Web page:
If You Can Answer These 3 Questions, You Know More About Money Than 70% of Americans

ByAmber van Moessner

Pop quiz time. Are you smarter than 70% of Americans when it comes to one major aspect of your life? Answer the following three questions:

1. Suppose you had $100 in a savings account and the interest rate was 2% per year. If the money was left alone and allowed to grow, how much would you have in the account after five years?

a) More than $102, b) exactly $102, or c) less than $102?

2. Imagine that the interest rate on your savings account was 1% per year, and inflation was 2% per year. After one year, you be able to buy: 

a) more than today, b) exactly the same amount as today, or c) less than today?

3. Is the following statement true or false? 

"Buying a single company's stock usually provides a safer return than a mutual fund."

A surprising number of people around the world get these questions wrong, including those who believe themselves to be financially savvy. (If you're playing along at home, see below for the answers, as well as explanations of these core concepts.)

Annamaria Lusardi is professor of economics and accountancy at The George Washington University School of Business, and is one of the authors of a study published in 2014 that posed the questions above. "These are the principles at the basis of financial decision making," Lusardi said in a phone interview. "They are the ABCs of finance."

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Owning up to our financial fogginess. If you feel like you were absent the day your classmates learned their financial ABCs, you're not alone. Another recent study by PwC and the Global Financial Literacy Excellence Center at GWU School of Business found that only 24% of millennials demonstrated understanding of basic financial concepts.

Despite being considered the most educated generation — and consequently saddled with considerable debt — many of us have a lot to learn when it comes to money.

"The real problem is that math skills are taught in high school and many important financial decisions come much later," Richard Thaler, Charles R. Walgreen distinguished service professor of behavioral science and economics at University of Chicago's Booth School of Business, said in a phone interview.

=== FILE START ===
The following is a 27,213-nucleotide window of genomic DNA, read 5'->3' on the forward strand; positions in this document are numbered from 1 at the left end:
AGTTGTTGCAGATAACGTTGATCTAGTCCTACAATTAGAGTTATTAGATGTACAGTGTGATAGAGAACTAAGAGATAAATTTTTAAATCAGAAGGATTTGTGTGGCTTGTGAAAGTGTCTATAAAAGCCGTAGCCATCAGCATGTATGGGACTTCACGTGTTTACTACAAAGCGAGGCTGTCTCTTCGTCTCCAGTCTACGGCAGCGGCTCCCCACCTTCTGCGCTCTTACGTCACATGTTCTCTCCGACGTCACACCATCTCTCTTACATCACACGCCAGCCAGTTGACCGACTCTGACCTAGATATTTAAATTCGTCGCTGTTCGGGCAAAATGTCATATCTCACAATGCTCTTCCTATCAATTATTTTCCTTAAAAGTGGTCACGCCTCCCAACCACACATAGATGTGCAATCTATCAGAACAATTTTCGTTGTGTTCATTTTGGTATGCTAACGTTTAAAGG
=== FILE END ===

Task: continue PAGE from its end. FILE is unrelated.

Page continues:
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"Just-in-time" financial education. For those of us long out of high school and recently or soon-to-be graduated from college, there's no point in lamenting what we failed to learn back then. We can only look forward and pledge to educate ourselves now.

"We need more 'just-in-time' training," Thaler said. "The best education would come in just before big decisions, such as taking out a student loan or a mortgage."

Whether or not you've got big decisions on the horizon, the road to financial literacy begins right where we started: understanding the Holy Trinity of compound interest, inflation and risk diversification.

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Your financial cheat sheet. If you answered the above questions with a, c and false, congratulations — you're in the 30%! If you're in the 70% with the rest of us, don't sweat it. Our primer below will help you lay the foundation for your future financial fitness!

Compound interest is how you can make money grow over time. Say you put $100 in an investment that pays an interest rate of 10% per year. At the end of two years, you have $121, because the interest grows not just on the amount you invested, but also on the interest you've earned. This is why you should start saving money as early as possible.

Inflation measures the change in prices over time. When prices increase, our purchasing power decreases (our money buys fewer goods). Even if we earn interest on our money, if prices grow faster than interest rates, our purchasing power decreases. Keep an eye on inflation!

Risk diversification: if you invested your money in a single company stock, the payoff could be huge — but the chances of losing it all may also be huge. A mutual fund, which invests in a variety of assets, including stocks, bonds and commodities, spreads the risk of loss.

While understanding these simple concepts may help your money go a long way, there are also many small tips you can learn to manage your money better. From apps that can help you keep track of your budget to online banking and sources of financial education, there are ways to learn more about how to manage money even though you're out of school.

There's no time to learn like the present. The longer you wait, the more interest you'll miss out on.